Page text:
Electrifying mobility: Why post-Covid rebound promises an EV boom

Srinivas Chitturi | Updated on March 27, 2021

Over the past week, the dialogue around electric vehicles in India has renewed in intensity. The reason? Fuel prices across the country are at an all-time high; per-litre petrol prices crossed the Rs 100 mark for the first time in history, with diesel prices hovering close by. Conventional fossil fuel-based vehicles, apart from being environmentally unsustainable, have now also become financially unviable for a large section of the Indian population.

As a result, vehicle owners across India are wondering if they would be better off in making the switch to greener, more sustainable modes of transportation. This has fuelled the interest in electric vehicles. .

Moving to sustainable mobility: The current EV landscape in India

Despite several policy measures and incentives from the Government to promote EV adoption, such as the tax deduction of up to Rs 1.5 lakh offered on vehicle loans taken to purchase, the number of EVs on Indian roads remains pitiful. Part of the reason for this failure to electrify India’s mobility landscape is the inefficiencies that still plague the larger ecosystem. The country is still heavily dependent on imports to fulfil the demand for essential raw materials, which drives up the cost and hampers the push to promote indigenous manufacturing of batteries and other EV components.

The nationwide charging infrastructure also remains less than adequate. A MarketWatch study last year estimated that India had around 250 public EV charging stations. Furthermore, a majority of these charging stations are situated in or around leading urban centres, thus raising issues with the mass adoption of EVs.

‘Supercharging’ India’s EV revolution: The developments that could change the game

Having said that, the future for EVs in India looks promising. For instance, the Government has slashed the GST on EVs to 5 per cent to make them more affordable and will provide capital grants to organisations – such as delivery companies and e-commerce players – that promote EV adoption. It also approved the installation of more than 2,600 EV charging stations, with the aim to provide EV charging facilities every 25 kilometres to address range anxiety.

The Union Budget 2021-22 also had several promising proposals for India’s EV landscape, with a financial outlay of Rs 18,000 crore to operate more than 20,000 EV buses under a public-private partnership (PPP) model. In a 2020 proposal, the NITI Aayog recommended promoting large-scale EV battery manufacturing within the country by offering financial incentives to the tune of $4.6 billion until 2030. These measures, if and when implemented, will not only bolster EV adoption across public and private modes of transportation but will also encourage local production of electric vehicles, batteries, and relevant components – ultimately bringing down the cost of owning and operating an EV.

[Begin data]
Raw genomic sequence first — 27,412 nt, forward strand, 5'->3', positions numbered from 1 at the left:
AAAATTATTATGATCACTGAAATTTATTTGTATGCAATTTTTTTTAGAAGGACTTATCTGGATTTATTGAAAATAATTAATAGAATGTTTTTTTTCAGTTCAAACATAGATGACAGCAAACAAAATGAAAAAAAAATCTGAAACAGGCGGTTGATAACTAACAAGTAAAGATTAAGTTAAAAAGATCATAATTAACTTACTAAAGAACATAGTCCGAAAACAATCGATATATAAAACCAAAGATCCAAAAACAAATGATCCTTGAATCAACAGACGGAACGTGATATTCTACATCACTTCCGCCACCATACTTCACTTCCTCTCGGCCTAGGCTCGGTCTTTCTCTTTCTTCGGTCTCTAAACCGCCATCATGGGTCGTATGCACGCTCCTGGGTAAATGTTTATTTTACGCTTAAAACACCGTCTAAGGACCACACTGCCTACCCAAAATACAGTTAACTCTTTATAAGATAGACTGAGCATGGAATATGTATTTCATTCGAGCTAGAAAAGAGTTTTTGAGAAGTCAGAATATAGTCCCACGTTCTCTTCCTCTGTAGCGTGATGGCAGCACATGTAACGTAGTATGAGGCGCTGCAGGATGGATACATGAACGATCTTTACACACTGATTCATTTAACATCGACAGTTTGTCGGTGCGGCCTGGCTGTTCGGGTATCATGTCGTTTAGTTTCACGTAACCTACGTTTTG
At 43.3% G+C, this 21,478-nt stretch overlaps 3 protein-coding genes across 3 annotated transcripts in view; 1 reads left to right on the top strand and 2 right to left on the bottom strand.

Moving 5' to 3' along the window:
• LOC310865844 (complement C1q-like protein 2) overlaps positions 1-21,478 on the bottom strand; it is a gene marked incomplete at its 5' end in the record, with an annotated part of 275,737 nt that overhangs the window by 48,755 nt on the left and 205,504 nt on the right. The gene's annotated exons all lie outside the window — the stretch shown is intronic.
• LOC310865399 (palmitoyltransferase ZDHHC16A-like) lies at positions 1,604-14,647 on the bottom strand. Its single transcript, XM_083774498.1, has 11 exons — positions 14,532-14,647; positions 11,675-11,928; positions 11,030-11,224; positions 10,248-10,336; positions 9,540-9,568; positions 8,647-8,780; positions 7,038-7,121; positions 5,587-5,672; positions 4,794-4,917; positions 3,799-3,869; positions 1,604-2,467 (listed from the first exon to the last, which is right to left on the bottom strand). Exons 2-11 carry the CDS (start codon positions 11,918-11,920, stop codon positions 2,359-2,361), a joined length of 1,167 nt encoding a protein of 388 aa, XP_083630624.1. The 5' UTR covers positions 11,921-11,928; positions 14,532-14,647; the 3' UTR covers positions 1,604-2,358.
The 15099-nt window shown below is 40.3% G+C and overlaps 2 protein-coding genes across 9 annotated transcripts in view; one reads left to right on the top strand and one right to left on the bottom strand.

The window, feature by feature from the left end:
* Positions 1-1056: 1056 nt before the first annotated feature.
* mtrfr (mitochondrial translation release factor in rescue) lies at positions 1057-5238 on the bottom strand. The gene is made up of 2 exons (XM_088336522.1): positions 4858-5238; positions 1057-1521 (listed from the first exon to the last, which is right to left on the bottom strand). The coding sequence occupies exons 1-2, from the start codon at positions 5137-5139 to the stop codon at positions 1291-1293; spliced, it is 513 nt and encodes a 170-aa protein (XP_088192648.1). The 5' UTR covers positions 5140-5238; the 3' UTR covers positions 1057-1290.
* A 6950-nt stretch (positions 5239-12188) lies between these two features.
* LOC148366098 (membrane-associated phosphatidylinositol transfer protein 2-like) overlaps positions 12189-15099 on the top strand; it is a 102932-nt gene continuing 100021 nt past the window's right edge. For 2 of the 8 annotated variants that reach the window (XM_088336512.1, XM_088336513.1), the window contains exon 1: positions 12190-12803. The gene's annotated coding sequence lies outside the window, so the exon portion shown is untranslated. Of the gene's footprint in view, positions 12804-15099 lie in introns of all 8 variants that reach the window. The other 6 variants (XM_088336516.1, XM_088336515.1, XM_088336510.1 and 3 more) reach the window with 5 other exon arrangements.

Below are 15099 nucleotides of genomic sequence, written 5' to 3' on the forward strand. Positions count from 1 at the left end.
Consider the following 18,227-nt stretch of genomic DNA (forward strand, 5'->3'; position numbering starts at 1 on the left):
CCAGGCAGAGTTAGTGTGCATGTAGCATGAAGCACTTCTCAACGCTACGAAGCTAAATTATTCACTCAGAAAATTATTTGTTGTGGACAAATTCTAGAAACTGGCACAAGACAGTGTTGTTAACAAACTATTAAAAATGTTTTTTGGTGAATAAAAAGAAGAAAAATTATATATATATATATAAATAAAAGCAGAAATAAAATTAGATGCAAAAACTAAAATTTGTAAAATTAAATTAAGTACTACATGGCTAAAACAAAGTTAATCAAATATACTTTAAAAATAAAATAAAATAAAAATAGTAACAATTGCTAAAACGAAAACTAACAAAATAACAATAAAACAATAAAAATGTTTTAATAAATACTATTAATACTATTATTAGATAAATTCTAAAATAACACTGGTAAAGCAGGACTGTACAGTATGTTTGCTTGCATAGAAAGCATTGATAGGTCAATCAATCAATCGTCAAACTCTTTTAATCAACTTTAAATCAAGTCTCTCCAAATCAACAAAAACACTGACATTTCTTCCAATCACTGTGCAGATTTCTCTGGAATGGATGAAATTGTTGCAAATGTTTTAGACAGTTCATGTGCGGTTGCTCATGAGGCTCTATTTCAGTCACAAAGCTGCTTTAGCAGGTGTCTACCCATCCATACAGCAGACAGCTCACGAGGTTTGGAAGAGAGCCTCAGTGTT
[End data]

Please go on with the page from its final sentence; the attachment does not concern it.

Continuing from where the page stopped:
Fuelling the EV adoption: Rising fuel prices, government conundrum to drive EV adoption?

The biggest factor in the favour of mass EV adoption in the country, however, will be the rising fuel prices. When the per-barrel price for crude oil dropped to a historic global low in April 2020 in the wake of the Covid-19 outbreak, the Government did not revise fuel prices to reflect the reduction. Instead, it increased the excise duty levied on fossil fuels such as diesel and petrol to reduce the fiscal deficit.

Now, with global oil prices for crude and refined products registering massive gains over the last couple of weeks, the base price for fossil fuel has increased substantially, driving the sudden hike in the retail petrol and diesel prices across India. With this oil rally expected to continue, at least for the foreseeable future, the only way that the Government can bring down oil prices is by reducing the taxes applied to retail petrol and diesel. Doing so will be disastrous for an economy that's only now beginning its recovery from the pandemic’s impact, especially with the fiscal deficit increasing to Rs 11.6 trillion by December 2020.

The only viable alternative for Indian consumers reeling from the surge in fuel prices is, therefore, to shift from ICE vehicles to EVs. Why? Because they are cheaper in the long run. The operational costs for electric vehicles, on average, are 15-18 per cent lower than fossil fuel-based vehicles. With fewer moving parts, the maintenance cost of electric vehicles is also around 20-30 per cent lower than their petrol and diesel counterparts. These factors bring down the overall cost of ownership for EVs over time.

With financial incentives and recent policy measures taken by the Government, such as de-linking of battery packs from EVs, also bringing down the cost of purchase, these factors might well draw a purchase commitment from consumers currently sitting on the fence. While it remains to be seen how the market develops, one cannot deny that the Indian EV industry has an unparalleled opportunity to become the option of choice for the environmentally-friendly Indian. With the right policy measures, infrastructure support, and financial incentives to automobile players, end-consumers, and EV component manufacturers alike, the government can turn the situation to its advantage – all the while driving its vision of making India an EV-ready nation .

The author is CEO, MTAP Technologies

Published on March 27, 2021

Follow us on Telegram, Facebook, Twitter, Instagram, YouTube and Linkedin. You can also download our Android App or IOS App.

This article is closed for comments.
Please Email the Editor

You May Also Like